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From the Vicar - April 2024

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I would like to begin by wishing you a very Happy Easter.

I hope that you enjoy the long Bank Holiday weekend, and that children, teachers and other staff enjoy the school holidays.

The build-up to Easter, and Easter itself, is one of my favourite times of the church year.  In Holy Week, Christians remember the last week of Jesus’ life, including the Last Supper with his friends, his crucifixion, death and burial.  Then, at Easter, we celebrate Jesus’ resurrection – his rising from the tomb – which gives us hope that, for us too, death will not be the end.  Hope that we, too, will share in Jesus’ resurrection, and will enjoy life after death.  For many of us, that means a heavenly home, where we will enjoy eternal, abundant life, with Jesus and, perhaps, reunited with our loved ones – with husbands, wives, partners, children, parents, grandparents, neighbours, friends.

One of the most quoted verses from the Bible is found in John’s Gospel, Chapter 3, verse 16, ‘For God so loved the world that he gave his only Son, so that everyone who believes in him may not perish but may have eternal life.”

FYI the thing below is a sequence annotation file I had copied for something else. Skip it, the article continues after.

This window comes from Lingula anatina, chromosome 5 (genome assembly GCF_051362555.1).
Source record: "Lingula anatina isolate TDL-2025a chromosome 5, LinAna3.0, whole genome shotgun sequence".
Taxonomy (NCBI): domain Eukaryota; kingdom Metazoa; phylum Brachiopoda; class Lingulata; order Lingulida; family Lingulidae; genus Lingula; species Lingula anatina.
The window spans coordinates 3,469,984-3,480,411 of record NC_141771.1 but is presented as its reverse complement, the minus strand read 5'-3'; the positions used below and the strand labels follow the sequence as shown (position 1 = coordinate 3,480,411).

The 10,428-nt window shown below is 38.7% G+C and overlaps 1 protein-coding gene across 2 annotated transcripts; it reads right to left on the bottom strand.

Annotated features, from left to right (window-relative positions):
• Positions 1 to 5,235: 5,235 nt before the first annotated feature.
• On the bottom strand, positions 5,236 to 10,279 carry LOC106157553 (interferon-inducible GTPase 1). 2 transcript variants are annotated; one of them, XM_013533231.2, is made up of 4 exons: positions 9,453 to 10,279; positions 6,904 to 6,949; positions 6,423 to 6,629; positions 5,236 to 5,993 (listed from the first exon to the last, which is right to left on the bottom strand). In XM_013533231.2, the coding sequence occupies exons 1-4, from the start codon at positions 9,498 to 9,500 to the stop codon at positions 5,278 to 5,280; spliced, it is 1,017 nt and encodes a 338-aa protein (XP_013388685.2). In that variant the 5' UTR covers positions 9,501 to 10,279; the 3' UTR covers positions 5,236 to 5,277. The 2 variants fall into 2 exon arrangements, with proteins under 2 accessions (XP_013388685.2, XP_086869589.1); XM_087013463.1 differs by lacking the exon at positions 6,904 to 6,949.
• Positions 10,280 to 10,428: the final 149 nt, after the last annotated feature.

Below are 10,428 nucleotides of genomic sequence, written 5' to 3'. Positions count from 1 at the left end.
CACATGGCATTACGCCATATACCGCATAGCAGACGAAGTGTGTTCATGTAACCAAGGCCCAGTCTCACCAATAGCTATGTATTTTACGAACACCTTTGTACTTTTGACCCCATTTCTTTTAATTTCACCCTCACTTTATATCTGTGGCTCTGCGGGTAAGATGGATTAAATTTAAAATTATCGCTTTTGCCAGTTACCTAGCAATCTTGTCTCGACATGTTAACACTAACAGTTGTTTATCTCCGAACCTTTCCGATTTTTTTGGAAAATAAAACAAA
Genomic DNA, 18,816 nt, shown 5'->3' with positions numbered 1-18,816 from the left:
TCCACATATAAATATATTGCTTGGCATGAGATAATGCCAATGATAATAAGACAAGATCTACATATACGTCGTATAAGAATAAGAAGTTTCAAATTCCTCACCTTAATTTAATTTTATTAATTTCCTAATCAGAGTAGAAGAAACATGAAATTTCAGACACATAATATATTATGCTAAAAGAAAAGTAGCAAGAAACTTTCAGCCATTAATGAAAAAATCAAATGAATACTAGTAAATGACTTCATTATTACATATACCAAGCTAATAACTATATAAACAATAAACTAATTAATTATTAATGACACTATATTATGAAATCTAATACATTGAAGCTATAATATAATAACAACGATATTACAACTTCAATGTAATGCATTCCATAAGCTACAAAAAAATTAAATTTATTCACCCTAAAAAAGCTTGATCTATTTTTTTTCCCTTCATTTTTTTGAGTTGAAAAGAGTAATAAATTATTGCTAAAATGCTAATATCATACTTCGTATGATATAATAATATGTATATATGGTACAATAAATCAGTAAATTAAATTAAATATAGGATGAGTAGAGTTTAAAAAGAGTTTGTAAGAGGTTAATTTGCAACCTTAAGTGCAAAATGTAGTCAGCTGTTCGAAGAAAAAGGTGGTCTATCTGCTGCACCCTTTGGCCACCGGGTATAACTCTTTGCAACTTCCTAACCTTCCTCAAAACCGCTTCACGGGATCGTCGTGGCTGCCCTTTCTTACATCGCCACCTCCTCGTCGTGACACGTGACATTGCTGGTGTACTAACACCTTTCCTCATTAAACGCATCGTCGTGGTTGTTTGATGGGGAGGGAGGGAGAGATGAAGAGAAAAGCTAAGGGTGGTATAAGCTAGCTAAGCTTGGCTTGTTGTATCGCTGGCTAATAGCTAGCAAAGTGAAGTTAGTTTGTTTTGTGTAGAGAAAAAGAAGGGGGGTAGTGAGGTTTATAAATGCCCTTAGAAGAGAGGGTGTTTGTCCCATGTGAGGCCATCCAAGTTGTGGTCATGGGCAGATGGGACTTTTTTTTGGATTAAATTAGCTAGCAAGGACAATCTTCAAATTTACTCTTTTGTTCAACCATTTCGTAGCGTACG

In school, recently, I was asked, “Why didn’t God save Jesus from the cross?”  I replied that I don’t know for certain, but maybe Jesus had to die on the cross, so that we would know just how much God loves us.  God loves us so much that he suffered and died, on the cross, for us, to save us.  Without Jesus’ death on the cross, we wouldn’t know just how much God loves us.  Without Jesus’ death and resurrection, we might not believe that Jesus really was the Son of God.  If Jesus hadn’t died on the cross, but had gone on to live a long life, maybe there would have been no resurrection.  And if there was no resurrection, then there might be no life after death, and no heaven.  Christians believe that Jesus’ death and resurrection saves us from sin and death, and restores our relationship with the God who loves us so much that he suffered, and died, and rose again, for us.  For me, being a Christian – being a follower or disciple of Jesus – is about being loved unconditionally by a God who made me in God’s image, for relationship, and for joy, and for abundant life, in this world and the next.  It is about a love that will not let me go.  A God who searches for me and finds me when I am lost, or when I wander from the right path.

During Lent, I have been reading the daily ‘Come and See’ reflections written by Bishop Steven Croft, our Diocesan Bishop, encouraging us to “walk the way of love.”  Each day, we reflect on the greatest commandment:

“… You shall love the Lord your God with all your heart, and with all your soul, and with all your mind, and with all your strength.” … “You shall love your neighbour as yourself.”  There is no other commandment greater than these.’ Mark 28-31 (NRSVA)

During this season of Easter, let’s all try to spread a little love, joy and peace.

God bless – and happy Easter.

The Revd Karen x